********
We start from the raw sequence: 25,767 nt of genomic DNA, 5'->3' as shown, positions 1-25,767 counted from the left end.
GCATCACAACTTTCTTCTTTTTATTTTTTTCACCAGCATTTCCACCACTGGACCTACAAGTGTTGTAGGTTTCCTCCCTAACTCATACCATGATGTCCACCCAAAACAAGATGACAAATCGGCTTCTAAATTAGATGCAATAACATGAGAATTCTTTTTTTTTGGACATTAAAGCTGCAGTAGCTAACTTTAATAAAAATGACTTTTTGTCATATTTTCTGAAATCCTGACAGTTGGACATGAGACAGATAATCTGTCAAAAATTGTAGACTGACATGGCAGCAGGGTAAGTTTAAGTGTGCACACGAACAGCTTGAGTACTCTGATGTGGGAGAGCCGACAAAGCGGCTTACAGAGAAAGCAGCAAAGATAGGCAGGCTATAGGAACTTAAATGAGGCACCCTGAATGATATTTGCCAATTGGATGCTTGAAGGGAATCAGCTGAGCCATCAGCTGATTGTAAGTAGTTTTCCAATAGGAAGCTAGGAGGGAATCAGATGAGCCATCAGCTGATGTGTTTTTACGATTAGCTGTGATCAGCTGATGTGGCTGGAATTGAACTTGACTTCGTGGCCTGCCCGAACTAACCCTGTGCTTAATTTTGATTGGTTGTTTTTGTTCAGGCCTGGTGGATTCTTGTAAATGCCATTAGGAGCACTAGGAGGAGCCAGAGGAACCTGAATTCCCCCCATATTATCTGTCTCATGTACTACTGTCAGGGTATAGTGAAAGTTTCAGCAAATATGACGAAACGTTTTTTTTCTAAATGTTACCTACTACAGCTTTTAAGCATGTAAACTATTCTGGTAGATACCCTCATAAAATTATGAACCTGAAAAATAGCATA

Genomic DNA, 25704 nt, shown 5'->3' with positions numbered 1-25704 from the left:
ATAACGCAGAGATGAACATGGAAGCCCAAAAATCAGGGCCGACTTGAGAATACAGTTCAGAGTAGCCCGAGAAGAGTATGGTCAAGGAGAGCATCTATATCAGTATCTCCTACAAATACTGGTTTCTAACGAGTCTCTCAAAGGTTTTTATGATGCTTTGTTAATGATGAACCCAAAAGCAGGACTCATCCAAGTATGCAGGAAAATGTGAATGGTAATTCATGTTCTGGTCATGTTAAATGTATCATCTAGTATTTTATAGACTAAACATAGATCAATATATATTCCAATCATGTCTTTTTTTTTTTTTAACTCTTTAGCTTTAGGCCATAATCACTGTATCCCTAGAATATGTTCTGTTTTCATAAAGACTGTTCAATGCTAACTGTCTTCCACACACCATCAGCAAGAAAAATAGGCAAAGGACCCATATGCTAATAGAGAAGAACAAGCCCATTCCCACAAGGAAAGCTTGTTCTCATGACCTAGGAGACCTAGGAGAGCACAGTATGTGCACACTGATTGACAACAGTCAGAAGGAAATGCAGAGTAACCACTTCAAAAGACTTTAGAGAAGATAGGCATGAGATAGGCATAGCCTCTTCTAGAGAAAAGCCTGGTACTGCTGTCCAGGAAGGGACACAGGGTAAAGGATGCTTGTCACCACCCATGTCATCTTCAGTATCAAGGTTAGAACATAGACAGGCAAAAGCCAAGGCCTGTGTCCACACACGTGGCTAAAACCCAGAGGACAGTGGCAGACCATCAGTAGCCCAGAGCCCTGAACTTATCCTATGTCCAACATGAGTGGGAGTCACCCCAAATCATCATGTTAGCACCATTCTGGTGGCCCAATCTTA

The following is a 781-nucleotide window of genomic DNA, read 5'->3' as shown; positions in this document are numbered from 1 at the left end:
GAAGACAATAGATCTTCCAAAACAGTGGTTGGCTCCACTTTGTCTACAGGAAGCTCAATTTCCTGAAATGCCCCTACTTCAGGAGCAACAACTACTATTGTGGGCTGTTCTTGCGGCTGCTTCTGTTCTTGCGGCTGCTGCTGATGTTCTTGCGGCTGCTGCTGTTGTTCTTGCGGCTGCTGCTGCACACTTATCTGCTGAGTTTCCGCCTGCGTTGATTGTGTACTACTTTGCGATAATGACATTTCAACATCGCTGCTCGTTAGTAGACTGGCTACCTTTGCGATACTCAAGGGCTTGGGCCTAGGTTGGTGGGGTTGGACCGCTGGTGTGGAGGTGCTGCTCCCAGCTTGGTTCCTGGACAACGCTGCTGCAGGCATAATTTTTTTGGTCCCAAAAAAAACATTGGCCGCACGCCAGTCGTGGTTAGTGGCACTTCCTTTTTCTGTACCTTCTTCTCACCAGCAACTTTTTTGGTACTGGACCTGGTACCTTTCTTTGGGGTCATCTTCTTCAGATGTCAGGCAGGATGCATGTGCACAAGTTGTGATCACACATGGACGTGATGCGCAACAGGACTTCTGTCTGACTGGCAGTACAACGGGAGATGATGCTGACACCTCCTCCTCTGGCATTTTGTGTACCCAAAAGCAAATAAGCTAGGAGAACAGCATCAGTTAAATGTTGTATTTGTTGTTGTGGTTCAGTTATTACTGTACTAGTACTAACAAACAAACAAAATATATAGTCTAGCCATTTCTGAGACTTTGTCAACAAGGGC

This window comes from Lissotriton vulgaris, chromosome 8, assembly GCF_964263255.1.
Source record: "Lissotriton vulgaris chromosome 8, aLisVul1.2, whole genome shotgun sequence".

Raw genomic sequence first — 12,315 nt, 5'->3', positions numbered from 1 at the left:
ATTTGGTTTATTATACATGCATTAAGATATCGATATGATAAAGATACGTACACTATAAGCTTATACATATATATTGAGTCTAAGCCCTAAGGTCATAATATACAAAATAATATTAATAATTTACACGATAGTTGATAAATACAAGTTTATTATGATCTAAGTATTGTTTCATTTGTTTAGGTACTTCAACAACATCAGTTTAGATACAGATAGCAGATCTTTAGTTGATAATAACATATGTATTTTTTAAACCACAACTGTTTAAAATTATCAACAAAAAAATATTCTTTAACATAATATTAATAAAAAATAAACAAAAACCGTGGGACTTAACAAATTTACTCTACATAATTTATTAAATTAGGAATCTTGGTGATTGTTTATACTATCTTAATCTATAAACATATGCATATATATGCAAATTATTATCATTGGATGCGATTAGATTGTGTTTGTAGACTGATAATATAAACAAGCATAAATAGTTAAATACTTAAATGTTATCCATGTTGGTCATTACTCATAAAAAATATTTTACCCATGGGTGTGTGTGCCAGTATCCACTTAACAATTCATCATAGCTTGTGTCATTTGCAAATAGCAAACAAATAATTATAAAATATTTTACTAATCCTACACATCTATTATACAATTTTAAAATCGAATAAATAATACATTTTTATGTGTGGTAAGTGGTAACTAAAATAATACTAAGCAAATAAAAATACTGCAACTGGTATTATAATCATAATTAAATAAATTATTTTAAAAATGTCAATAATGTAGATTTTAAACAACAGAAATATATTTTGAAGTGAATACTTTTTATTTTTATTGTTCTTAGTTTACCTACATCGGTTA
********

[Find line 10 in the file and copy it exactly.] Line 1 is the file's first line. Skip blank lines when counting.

ATTTGGTTTATTATACATGCATTAAGATATCGATATGATAAAGATACGTACACTATAAGCTTATACATATATATTGAGTCTAAGCCCTAAGGTCATAATATACAAAATAATATTAATAATTTACACGATAGTTGATAAATACAAGTTTATTATGATCTAAGTATTGTTTCATTTGTTTAGGTACTTCAACAACATCAGTTTAGATACAGATAGCAGATCTTTAGTTGATAATAACATATGTATTTTTTAAACCACAACTGTTTAAAATTATCAACAAAAAAATATTCTTTAACATAATATTAATAAAAAATAAACAAAAACCGTGGGACTTAACAAATTTACTCTACATAATTTATTAAATTAGGAATCTTGGTGATTGTTTATACTATCTTAATCTATAAACATATGCATATATATGCAAATTATTATCATTGGATGCGATTAGATTGTGTTTGTAGACTGATAATATAAACAAGCATAAATAGTTAAATACTTAAATGTTATCCATGTTGGTCATTACTCATAAAAAATATTTTACCCATGGGTGTGTGTGCCAGTATCCACTTAACAATTCATCATAGCTTGTGTCATTTGCAAATAGCAAACAAATAATTATAAAATATTTTACTAATCCTACACATCTATTATACAATTTTAAAATCGAATAAATAATACATTTTTATGTGTGGTAAGTGGTAACTAAAATAATACTAAGCAAATAAAAATACTGCAACTGGTATTATAATCATAATTAAATAAATTATTTTAAAAATGTCAATAATGTAGATTTTAAACAACAGAAATATATTTTGAAGTGAATACTTTTTATTTTTATTGTTCTTAGTTTACCTACATCGGTTA